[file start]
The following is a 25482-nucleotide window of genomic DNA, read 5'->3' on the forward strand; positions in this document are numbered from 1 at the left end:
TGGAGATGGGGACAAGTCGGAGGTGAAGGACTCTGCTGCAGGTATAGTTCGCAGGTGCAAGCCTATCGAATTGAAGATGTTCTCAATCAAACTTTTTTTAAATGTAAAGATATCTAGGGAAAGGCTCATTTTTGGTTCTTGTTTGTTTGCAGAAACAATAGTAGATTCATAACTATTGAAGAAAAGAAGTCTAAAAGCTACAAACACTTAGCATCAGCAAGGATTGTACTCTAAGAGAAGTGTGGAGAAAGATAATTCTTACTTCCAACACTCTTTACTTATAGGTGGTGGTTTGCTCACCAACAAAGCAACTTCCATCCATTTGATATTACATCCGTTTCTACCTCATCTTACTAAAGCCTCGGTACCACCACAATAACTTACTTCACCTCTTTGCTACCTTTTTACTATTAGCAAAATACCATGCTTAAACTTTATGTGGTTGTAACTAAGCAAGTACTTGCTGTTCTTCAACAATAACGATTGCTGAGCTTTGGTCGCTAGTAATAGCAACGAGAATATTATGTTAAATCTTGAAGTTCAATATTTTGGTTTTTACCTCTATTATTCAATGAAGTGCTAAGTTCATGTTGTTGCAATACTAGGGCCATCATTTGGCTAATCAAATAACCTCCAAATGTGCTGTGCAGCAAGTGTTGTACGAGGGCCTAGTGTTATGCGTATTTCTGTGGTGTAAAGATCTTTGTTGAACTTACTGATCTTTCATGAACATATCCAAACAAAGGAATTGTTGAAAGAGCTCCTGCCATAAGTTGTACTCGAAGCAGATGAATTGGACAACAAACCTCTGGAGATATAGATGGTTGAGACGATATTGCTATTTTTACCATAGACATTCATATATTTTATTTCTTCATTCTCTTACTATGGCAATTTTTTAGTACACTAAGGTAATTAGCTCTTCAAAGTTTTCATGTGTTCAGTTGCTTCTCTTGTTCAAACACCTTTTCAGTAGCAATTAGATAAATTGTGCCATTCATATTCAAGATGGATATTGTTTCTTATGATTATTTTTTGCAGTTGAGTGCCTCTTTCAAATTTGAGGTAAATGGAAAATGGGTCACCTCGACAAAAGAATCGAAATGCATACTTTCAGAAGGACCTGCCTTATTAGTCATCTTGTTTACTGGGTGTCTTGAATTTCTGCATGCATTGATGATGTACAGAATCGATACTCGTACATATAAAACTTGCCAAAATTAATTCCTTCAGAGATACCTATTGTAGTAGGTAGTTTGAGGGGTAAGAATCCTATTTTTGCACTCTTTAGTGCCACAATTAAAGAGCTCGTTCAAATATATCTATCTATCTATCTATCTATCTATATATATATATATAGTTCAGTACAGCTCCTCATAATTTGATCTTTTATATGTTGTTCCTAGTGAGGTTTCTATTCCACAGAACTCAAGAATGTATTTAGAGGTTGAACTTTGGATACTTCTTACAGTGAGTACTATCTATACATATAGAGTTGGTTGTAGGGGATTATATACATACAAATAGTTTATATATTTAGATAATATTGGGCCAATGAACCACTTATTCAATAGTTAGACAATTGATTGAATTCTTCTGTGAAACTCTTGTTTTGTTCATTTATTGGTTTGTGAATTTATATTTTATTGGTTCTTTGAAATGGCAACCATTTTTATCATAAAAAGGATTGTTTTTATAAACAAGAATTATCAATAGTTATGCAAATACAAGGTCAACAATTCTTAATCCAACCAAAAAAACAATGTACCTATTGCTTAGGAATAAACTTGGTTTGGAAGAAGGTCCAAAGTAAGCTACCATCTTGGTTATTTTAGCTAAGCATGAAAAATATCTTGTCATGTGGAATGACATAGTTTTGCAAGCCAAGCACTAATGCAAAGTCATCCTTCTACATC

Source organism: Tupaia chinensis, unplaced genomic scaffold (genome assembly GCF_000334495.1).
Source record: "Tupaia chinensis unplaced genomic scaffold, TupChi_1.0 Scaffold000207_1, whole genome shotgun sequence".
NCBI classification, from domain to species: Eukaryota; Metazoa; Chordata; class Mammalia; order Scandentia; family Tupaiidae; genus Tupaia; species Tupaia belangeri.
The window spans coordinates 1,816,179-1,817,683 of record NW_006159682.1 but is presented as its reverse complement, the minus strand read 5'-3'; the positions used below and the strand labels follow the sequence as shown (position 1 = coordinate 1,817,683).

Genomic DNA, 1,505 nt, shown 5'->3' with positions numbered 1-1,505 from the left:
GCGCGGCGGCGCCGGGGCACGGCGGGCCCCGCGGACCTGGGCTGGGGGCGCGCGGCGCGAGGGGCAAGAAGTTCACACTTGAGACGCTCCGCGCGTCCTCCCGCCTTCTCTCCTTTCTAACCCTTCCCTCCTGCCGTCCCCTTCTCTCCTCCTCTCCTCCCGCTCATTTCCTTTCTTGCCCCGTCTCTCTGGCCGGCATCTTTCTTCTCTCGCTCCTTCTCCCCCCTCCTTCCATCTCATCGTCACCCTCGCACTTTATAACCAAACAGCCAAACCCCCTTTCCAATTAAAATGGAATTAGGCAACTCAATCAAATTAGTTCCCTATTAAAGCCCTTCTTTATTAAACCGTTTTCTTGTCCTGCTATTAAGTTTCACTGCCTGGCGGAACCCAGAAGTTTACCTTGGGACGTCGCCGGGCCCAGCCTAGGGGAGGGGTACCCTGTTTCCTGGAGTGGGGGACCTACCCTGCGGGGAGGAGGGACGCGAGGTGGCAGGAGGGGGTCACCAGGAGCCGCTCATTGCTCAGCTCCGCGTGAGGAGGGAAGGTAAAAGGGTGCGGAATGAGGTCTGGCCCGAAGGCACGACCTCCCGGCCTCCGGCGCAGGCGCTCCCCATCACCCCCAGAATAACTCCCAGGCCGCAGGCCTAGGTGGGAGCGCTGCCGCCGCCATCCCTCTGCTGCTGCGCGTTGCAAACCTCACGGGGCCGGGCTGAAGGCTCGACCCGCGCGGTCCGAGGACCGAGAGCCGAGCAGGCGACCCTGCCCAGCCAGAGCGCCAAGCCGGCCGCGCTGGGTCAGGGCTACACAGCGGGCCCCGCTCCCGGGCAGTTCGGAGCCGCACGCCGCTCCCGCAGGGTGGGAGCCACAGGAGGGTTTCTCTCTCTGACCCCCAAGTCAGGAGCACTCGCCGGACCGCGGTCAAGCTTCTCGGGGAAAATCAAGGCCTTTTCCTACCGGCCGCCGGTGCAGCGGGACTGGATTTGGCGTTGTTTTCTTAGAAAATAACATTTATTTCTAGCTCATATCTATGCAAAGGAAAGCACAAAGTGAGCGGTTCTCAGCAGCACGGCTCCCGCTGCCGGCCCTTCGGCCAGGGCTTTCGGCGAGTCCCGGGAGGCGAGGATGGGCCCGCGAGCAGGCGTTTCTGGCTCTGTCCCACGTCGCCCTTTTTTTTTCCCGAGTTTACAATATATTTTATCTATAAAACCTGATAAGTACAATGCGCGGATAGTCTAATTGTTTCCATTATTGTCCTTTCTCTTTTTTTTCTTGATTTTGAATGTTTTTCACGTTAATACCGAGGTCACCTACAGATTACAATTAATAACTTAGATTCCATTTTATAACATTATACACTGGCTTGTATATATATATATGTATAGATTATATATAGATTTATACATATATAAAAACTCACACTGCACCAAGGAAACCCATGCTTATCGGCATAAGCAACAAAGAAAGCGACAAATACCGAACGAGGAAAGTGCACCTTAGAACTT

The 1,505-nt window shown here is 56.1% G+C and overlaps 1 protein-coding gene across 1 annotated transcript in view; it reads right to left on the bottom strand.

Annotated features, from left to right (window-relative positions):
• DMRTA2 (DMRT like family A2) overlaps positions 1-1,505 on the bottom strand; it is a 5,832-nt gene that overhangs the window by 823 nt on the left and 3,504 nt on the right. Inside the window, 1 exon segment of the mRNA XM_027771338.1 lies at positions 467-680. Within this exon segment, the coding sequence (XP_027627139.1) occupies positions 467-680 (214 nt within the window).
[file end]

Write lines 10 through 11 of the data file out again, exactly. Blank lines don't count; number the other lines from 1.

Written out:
Annotated features, from left to right (window-relative positions):
• DMRTA2 (DMRT like family A2) overlaps positions 1-1,505 on the bottom strand; it is a 5,832-nt gene that overhangs the window by 823 nt on the left and 3,504 nt on the right. Inside the window, 1 exon segment of the mRNA XM_027771338.1 lies at positions 467-680. Within this exon segment, the coding sequence (XP_027627139.1) occupies positions 467-680 (214 nt within the window).